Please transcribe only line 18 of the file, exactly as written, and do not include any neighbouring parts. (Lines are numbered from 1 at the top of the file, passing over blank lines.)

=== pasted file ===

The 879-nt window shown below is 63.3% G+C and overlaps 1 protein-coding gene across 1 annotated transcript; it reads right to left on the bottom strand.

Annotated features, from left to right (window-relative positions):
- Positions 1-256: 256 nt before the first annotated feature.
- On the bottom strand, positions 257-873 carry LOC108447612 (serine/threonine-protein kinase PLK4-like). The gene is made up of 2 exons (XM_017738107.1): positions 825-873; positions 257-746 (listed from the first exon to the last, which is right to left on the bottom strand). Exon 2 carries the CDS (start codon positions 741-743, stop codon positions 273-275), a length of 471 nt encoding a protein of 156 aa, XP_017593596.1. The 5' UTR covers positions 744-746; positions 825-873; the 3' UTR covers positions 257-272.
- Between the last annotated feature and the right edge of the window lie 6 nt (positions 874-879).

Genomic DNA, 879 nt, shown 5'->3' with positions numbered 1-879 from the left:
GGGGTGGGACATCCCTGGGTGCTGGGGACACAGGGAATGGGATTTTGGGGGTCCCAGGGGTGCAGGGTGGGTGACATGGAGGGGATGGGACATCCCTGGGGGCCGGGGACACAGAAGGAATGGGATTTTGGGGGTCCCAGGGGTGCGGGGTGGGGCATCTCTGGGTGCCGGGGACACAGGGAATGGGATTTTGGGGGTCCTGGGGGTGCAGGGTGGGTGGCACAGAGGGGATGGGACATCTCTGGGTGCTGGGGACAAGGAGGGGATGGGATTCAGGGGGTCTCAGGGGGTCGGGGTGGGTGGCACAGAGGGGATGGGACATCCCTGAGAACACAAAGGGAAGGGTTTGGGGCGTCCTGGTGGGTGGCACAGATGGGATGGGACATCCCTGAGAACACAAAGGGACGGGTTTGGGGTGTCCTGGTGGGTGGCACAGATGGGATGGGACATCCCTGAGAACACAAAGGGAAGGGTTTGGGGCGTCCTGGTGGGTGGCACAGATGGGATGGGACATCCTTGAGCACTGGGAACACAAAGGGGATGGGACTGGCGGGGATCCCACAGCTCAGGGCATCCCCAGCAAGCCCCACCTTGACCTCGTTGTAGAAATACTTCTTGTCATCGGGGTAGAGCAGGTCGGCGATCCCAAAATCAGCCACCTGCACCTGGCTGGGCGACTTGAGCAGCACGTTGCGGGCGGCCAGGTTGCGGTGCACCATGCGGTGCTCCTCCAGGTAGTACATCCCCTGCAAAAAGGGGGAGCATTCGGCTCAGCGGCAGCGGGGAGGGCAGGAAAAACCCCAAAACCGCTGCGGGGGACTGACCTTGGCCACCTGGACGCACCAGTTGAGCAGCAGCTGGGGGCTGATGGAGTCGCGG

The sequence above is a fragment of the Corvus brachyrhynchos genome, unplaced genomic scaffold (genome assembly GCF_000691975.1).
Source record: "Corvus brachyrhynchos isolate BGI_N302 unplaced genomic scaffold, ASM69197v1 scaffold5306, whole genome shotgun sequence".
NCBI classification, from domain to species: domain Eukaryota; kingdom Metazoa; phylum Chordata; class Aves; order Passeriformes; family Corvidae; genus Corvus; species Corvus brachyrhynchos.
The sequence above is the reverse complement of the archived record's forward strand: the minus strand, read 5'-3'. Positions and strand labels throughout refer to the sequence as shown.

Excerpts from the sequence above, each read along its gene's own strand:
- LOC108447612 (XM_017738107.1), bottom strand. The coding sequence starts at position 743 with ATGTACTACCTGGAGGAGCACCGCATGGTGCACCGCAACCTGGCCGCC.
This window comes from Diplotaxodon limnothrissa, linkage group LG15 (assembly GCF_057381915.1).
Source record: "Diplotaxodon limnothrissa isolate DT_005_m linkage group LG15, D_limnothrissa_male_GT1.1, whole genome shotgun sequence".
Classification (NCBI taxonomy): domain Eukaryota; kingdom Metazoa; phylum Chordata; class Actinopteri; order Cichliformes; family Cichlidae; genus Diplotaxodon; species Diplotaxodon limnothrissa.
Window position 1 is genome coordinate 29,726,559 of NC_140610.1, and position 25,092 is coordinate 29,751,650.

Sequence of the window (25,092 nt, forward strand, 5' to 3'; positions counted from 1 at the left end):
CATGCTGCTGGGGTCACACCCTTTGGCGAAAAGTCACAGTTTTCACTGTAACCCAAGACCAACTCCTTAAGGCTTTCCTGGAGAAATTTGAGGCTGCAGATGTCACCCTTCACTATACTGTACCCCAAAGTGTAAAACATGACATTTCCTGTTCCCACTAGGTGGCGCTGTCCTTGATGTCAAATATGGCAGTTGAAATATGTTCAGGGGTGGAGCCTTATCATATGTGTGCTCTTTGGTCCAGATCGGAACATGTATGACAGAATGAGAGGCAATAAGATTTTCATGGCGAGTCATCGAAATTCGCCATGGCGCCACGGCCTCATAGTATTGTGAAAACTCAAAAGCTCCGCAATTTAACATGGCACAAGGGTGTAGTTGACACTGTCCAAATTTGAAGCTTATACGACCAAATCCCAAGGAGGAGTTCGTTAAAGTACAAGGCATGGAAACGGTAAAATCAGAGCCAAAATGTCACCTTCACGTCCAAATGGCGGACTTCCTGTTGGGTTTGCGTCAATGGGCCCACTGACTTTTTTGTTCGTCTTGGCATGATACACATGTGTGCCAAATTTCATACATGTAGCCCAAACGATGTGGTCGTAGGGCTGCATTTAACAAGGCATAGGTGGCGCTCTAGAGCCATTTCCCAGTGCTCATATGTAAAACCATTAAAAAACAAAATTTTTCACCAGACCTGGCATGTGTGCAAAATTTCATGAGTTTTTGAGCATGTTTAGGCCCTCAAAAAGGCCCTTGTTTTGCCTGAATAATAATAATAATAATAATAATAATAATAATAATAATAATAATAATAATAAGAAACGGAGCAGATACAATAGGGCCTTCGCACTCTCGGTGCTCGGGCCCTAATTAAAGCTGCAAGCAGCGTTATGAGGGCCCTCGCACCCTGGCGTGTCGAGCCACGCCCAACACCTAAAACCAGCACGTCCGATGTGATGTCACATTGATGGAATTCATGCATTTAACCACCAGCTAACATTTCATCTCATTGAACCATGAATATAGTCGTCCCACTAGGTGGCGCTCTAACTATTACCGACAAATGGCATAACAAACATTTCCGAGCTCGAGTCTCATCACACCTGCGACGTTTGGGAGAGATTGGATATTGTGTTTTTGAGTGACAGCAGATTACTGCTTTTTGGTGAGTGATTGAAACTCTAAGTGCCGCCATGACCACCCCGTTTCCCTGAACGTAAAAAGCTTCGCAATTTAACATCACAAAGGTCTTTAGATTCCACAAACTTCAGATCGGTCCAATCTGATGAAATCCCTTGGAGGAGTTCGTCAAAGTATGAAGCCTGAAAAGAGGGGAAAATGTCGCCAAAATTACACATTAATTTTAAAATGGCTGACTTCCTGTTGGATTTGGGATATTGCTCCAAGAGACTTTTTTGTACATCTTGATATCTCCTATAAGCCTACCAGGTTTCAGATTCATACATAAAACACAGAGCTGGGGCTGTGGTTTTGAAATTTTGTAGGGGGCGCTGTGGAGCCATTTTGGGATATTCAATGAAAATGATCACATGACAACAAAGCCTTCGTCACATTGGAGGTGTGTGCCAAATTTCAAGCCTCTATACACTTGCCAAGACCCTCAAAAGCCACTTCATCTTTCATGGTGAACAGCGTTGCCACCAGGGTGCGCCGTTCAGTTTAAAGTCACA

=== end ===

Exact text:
Sequence of the window (25,092 nt, forward strand, 5' to 3'; positions counted from 1 at the left end):